Step S44: Thereafter, the node F receives the a31 from the node A at T54. That is it receives SF-R.

Step S45: Next, the node F executes “Ring Bridge & Switch” and transmits SF-R as f31 and f32 to the other nodes.

Next, referring to FIG. 12,

Step S51: The node A detects SF-P over the receiving protection channel at the time T1 of FIG. 9.

Step S52: The node A transmits SF-P as a13 and a14 to the other nodes.

At the time T51 of FIG. 9, the node F transmits f51 and f52 due to the detection of SF-R. This f51 and f52 are the EXER-R.

Step S53: The node A receives EXER-R from the node F, that is, the f52 at the time T52.

Step S54: In FIG. 10, the node A judges the request to be a ring switch request from the node A (after the time T53) and transmits SF-R as a31 and a32 to the other nodes.

The node F receiving the a31 executes the ring switch and transmits f31 and f32 (after the time T54).

Step S55: The node A receives the f32 and realizes the ring switch at the time T54′.

When considering FIG. 9 to FIG. 12 mentioned above, according to FIG. 9, the invention provides a method for controlling switching in a bidirectional line-switched ring network configured by a plurality of optical fibers 3 and a plurality of nodes 2, (i) having a first node receive as input an LP-S (lockout of protection (span)) command and having a second node adjacent to the first node across a span receive the LP-S through the optical fibers, and (ii) having the second node 2 send a switch request of EXER-R (Exerciser (ring)) to other nodes when the second node further detects SF-R (Signal Fail (ring)) in the span under the above state (i).

Alternatively, the invention provides a method for controlling switching in a bidirectional line-switched ring network configured by a plurality of optical fibers 3 and a plurality of nodes 2, (i) having the first node detect SF-P (signal fail (protection)) and having the second node adjacent to the first node across a span receive that SF-P via the optical fiber, and (ii) having the second node transmit a switch request EXER-R (exerciser (ring)) to the other nodes when the second node further detects SF-R (signal fail (ring)) in the span under the above state (i).

Further, according to FIG. 10, the present invention provides a method of controlling switching in a bidirectional line-switched ring network 1 configured by a plurality of optical fibers 3 and a plurality of nodes 2, having a first node of the first node and a second node adjacent thereto across a span to be switched transmit a switch request SF-R (signal fail (ring)) when receiving a switch request EXER-R (exerciser (ring)) from the second node while the first node is executing a switch request SF-P (signal fail (protection)).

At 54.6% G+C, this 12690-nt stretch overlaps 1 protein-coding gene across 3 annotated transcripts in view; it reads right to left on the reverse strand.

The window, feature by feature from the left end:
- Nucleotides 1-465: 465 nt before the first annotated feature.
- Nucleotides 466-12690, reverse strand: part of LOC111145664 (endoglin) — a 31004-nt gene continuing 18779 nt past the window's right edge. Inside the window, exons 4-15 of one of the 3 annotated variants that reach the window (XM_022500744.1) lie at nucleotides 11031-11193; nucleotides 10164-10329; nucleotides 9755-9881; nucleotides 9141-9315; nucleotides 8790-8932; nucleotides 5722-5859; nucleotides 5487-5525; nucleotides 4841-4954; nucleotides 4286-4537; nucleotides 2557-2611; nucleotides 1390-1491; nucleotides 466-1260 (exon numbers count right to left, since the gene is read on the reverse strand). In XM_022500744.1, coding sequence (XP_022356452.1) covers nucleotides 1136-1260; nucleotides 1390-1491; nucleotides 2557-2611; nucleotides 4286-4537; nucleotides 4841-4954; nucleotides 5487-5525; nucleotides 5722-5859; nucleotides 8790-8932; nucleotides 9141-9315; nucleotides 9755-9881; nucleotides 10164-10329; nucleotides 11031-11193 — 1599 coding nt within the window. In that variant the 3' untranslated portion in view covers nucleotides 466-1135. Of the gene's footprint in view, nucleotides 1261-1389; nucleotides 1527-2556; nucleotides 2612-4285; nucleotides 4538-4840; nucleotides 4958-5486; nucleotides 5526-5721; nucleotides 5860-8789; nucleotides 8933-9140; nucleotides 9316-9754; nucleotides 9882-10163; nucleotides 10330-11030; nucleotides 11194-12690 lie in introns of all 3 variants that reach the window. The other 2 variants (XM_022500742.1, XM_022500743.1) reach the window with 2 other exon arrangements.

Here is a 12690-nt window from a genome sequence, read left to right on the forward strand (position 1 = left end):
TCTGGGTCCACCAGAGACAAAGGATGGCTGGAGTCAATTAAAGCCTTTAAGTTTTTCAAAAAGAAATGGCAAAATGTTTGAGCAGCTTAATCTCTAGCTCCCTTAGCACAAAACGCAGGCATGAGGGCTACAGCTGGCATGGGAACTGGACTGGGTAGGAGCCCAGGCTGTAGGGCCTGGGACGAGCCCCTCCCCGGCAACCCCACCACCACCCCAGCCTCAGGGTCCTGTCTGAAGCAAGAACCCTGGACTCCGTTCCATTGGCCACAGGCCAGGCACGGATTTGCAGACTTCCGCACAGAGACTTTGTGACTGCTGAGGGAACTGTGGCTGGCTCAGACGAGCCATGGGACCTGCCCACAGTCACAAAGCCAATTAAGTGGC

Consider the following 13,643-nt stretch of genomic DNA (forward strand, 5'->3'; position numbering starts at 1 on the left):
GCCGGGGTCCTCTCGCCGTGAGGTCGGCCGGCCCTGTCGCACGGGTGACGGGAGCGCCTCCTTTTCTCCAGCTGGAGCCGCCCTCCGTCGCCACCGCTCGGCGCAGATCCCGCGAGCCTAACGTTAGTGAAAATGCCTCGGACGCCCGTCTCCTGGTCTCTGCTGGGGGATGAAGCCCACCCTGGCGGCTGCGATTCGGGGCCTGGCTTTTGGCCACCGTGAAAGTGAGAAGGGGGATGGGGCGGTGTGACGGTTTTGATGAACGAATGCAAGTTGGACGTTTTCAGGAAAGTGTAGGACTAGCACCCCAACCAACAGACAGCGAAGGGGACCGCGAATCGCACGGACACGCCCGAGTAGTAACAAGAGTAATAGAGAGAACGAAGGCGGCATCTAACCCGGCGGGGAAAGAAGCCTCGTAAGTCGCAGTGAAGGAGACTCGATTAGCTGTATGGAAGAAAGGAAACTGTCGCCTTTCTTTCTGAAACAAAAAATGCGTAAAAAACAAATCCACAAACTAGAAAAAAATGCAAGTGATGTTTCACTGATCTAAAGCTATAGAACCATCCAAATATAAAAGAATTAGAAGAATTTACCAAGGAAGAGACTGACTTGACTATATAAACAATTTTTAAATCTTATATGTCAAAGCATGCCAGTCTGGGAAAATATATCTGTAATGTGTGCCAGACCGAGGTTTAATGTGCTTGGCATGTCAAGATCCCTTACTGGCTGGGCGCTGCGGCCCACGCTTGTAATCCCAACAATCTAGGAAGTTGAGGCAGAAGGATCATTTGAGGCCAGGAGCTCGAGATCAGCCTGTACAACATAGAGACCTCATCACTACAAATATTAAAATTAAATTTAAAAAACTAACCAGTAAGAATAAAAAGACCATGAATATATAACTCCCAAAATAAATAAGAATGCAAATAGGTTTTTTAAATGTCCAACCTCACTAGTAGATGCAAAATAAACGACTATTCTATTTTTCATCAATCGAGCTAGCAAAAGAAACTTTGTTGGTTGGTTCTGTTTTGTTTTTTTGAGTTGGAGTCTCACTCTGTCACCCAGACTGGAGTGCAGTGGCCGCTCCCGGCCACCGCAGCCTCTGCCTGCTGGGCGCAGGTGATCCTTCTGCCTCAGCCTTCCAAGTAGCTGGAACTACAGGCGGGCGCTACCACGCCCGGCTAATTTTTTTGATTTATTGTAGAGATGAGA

The last embodiment differentiates between LP-S and SF-P in the same K byte. Namely, when selectively transmitting at least the switch request LP-S (lockout of protection (span)) and the switch request SF-P (signal fail (protection)) from the node connected to the span to be switched by utilizing the K bytes, the LP-S and SF-P are differentiated by using an unused bit region in a K byte.

Referring to FIG. 17 again, note bits 6 to 8 in the K2 byte.

FIG. 13 is a view of an example where LP-S and SF-P are differentiated by utilizing the K2 byte.

According to GR1230-CORE, 100 and 101 of the K2 byte are reserved for future use. These portions are newly utilized as in FIG. 13 to enable clear differentiation of LP-S from SF-P.

In actual operation, when the node recognizes LP-S, it is sufficient to perform the operation of FIG. 23, while when it recognizes SF-P, the operations according to FIG. 26 and FIG. 27 are carried out. By this, a normal switch operation can be realized.

As explained above, according to the present invention, first, it is possible to solve the problem that the first 4 bits of the K1 byte indicating a switch request are “1111” in both the LP-S and SF-P, so these cannot be differentiated and in some cases, even if there is a request for ring switch on the identical span, the ring switch cannot be executed.

Second, it is possible to solve the problem that during the execution of LP-S, the user receiving special communication service (protection channel access: PCA) can no longer use a protection channel in use for the PCA.

Third, it is possible to solve the problem that if there is a change in a switch request after an LP-S or SF-P switch request, the change cannot be quickly followed up on.

While the invention has been described by reference to specific embodiments chosen for purposes of illustration, it should be apparent that numerous modifications could be made thereto by those skilled in the art without departing from the basic concept and scope of the invention.

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Classifications
U.S. Classification370/217, 370/351, 370/223, 370/222, 370/221, 370/225
International ClassificationH04J1/16, H04L1/22, H04L12/437, H04L12/24, H04J3/08, H04J3/00, H04Q11/04, H04L1/00
Cooperative ClassificationH04L12/24, H04J2203/0042, H04L12/437, H04Q11/0478, H04J2203/006, H04L41/00, H04J3/085
European ClassificationH04L41/00, H04Q11/04S2, H04L12/437, H04J3/08A, H04L12/24